Your teeth are a wonderful creation; they’re made up of multiple layers that each serves a unique purpose. The enamel, the outermost portion of your pearly whites, plays an important role in how your smile functions and looks. But what exactly is tooth enamel in Cocoa Beach, and why is taking care of it so essential? Let’s talk about these fascinating questions.
Tooth Enamel: A Mineralized Marvel
Tooth enamel is a semi-translucent substance that encompasses the crown of a tooth (the portion that is visible above the gum line). Its exact color varies from person to person; it can be anywhere from a yellowish to a whitish-gray hue. It is made up of various minerals, primarily hydroxyapatite. Enamel is the hardest substance in the human body, and its primary purpose is to protect the sensitive tooth layers beneath it.
To understand why enamel is so important, you have to know a little bit about what it is protecting. Immediately beneath the enamel is the dentin, a yellowish substance that contains tubules. These little tubules connect to the nerve inside the tooth. Therefore, when foods, acids, or hot and cold temperatures reach the dentin, the nerve might become irritated and send pain signals to your brain. Damage to the dentin can also result in serious infections and problems with a tooth’s pulp (the innermost layer of the tooth, which contains the nerve).
Protecting Your Tooth Enamel
Although tooth enamel is extremely hard, it is still vulnerable to damage. Once it develops a hole or becomes thin, it cannot regenerate itself. That is why it is so vital that you take steps to preserve your enamel’s health for as long as possible. You should:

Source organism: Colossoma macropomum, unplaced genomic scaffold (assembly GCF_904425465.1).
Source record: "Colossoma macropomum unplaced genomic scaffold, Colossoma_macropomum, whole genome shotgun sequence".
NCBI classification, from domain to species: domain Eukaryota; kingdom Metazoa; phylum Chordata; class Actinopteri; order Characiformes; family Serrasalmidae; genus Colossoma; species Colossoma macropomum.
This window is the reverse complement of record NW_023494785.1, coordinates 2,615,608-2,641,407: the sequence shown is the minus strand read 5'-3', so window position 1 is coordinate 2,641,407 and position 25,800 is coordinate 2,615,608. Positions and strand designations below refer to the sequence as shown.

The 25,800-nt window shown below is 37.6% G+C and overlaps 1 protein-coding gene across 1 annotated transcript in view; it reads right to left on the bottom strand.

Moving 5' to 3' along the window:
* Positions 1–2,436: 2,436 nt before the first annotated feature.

- Avoid sugar and acids. Sugar interacts with bacteria in your mouth to produce plaque, which can eventually lead to cavities. Acids, like those found in soda and citrus fruits, can also weaken the enamel. It’s best to enjoy sweet and acidic treats in moderation.
- Use a fluoride-containing toothpaste. Fluoride can provide a level of remineralization for enamel, replacing bits of it that get worn away throughout the day.
- Floss daily. If food particles and bacteria get stuck between your teeth for too long, you could develop cavities in those tight little spaces.
- Stop grinding your teeth. Applying constant pressure to your enamel can wear it down.
- Visit your dentist in Cocoa Beach for routine cleanings and checkups. Cleanings remove harmful plaque and tartar from your enamel. If the exam reveals that portions of your enamel are already damaged, restorative treatment can help you regain your oral health.
Your tooth enamel does a great job of protecting your teeth. You should return the favor by taking measures to shield this part of your smile from damage and decay.
About the Author
Dr. Gary Nawrocki has been practicing dentistry for nearly 40 years. He is proud to provide preventive and restorative services to the Cocoa Beach community. If you have questions about how to care for your tooth enamel, or if it is time for your next checkup, contact our office at 321-783-7514.